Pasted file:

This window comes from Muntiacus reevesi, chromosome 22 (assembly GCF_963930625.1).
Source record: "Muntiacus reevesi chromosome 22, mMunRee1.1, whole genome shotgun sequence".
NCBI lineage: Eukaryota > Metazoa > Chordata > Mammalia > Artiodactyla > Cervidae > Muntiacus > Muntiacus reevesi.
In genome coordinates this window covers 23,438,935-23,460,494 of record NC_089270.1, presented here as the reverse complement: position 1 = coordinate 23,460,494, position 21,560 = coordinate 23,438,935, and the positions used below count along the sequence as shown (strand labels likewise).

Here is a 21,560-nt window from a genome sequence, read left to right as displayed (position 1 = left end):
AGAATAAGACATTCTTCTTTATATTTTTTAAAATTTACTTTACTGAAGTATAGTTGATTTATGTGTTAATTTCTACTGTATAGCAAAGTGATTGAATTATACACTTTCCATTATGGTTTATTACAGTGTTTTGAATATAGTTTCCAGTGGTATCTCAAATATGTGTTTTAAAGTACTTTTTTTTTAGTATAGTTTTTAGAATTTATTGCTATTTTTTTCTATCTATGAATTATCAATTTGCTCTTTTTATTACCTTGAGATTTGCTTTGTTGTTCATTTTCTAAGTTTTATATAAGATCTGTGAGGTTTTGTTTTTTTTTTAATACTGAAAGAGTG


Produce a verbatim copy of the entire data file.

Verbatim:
This window comes from Muntiacus reevesi, chromosome 22 (assembly GCF_963930625.1).
Source record: "Muntiacus reevesi chromosome 22, mMunRee1.1, whole genome shotgun sequence".
NCBI lineage: Eukaryota > Metazoa > Chordata > Mammalia > Artiodactyla > Cervidae > Muntiacus > Muntiacus reevesi.
In genome coordinates this window covers 23,438,935-23,460,494 of record NC_089270.1, presented here as the reverse complement: position 1 = coordinate 23,460,494, position 21,560 = coordinate 23,438,935, and the positions used below count along the sequence as shown (strand labels likewise).

Here is a 21,560-nt window from a genome sequence, read left to right as displayed (position 1 = left end):
AGAATAAGACATTCTTCTTTATATTTTTTAAAATTTACTTTACTGAAGTATAGTTGATTTATGTGTTAATTTCTACTGTATAGCAAAGTGATTGAATTATACACTTTCCATTATGGTTTATTACAGTGTTTTGAATATAGTTTCCAGTGGTATCTCAAATATGTGTTTTAAAGTACTTTTTTTTTAGTATAGTTTTTAGAATTTATTGCTATTTTTTTCTATCTATGAATTATCAATTTGCTCTTTTTATTACCTTGAGATTTGCTTTGTTGTTCATTTTCTAAGTTTTATATAAGATCTGTGAGGTTTTGTTTTTTTTTTAATACTGAAAGAGTG